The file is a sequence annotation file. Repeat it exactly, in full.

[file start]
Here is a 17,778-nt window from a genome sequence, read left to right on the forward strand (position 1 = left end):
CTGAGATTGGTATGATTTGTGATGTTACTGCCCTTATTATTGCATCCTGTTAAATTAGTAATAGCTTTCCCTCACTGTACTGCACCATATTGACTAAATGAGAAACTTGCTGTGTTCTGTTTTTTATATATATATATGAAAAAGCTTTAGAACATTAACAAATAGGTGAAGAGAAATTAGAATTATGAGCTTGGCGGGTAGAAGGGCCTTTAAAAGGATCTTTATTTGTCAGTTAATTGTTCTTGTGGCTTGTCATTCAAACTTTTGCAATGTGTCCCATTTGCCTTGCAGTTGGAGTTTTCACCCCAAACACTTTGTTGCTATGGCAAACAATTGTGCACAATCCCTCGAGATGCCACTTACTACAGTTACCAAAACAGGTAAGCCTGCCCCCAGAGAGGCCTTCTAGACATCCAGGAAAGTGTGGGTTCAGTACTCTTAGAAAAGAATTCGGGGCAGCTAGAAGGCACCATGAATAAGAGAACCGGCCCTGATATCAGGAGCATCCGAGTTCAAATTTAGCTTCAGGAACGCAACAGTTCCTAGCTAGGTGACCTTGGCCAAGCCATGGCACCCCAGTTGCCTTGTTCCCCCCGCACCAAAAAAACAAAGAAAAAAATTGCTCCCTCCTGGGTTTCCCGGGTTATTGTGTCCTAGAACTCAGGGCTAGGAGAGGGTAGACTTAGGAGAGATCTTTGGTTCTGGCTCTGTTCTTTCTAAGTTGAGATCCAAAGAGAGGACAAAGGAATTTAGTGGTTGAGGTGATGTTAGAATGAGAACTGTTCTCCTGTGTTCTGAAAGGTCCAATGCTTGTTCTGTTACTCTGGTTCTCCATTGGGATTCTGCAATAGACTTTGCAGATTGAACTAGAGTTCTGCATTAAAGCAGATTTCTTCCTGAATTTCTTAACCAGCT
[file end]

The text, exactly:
Here is a 17,778-nt window from a genome sequence, read left to right on the forward strand (position 1 = left end):
CTGAGATTGGTATGATTTGTGATGTTACTGCCCTTATTATTGCATCCTGTTAAATTAGTAATAGCTTTCCCTCACTGTACTGCACCATATTGACTAAATGAGAAACTTGCTGTGTTCTGTTTTTTATATATATATATGAAAAAGCTTTAGAACATTAACAAATAGGTGAAGAGAAATTAGAATTATGAGCTTGGCGGGTAGAAGGGCCTTTAAAAGGATCTTTATTTGTCAGTTAATTGTTCTTGTGGCTTGTCATTCAAACTTTTGCAATGTGTCCCATTTGCCTTGCAGTTGGAGTTTTCACCCCAAACACTTTGTTGCTATGGCAAACAATTGTGCACAATCCCTCGAGATGCCACTTACTACAGTTACCAAAACAGGTAAGCCTGCCCCCAGAGAGGCCTTCTAGACATCCAGGAAAGTGTGGGTTCAGTACTCTTAGAAAAGAATTCGGGGCAGCTAGAAGGCACCATGAATAAGAGAACCGGCCCTGATATCAGGAGCATCCGAGTTCAAATTTAGCTTCAGGAACGCAACAGTTCCTAGCTAGGTGACCTTGGCCAAGCCATGGCACCCCAGTTGCCTTGTTCCCCCCGCACCAAAAAAACAAAGAAAAAAATTGCTCCCTCCTGGGTTTCCCGGGTTATTGTGTCCTAGAACTCAGGGCTAGGAGAGGGTAGACTTAGGAGAGATCTTTGGTTCTGGCTCTGTTCTTTCTAAGTTGAGATCCAAAGAGAGGACAAAGGAATTTAGTGGTTGAGGTGATGTTAGAATGAGAACTGTTCTCCTGTGTTCTGAAAGGTCCAATGCTTGTTCTGTTACTCTGGTTCTCCATTGGGATTCTGCAATAGACTTTGCAGATTGAACTAGAGTTCTGCATTAAAGCAGATTTCTTCCTGAATTTCTTAACCAGCT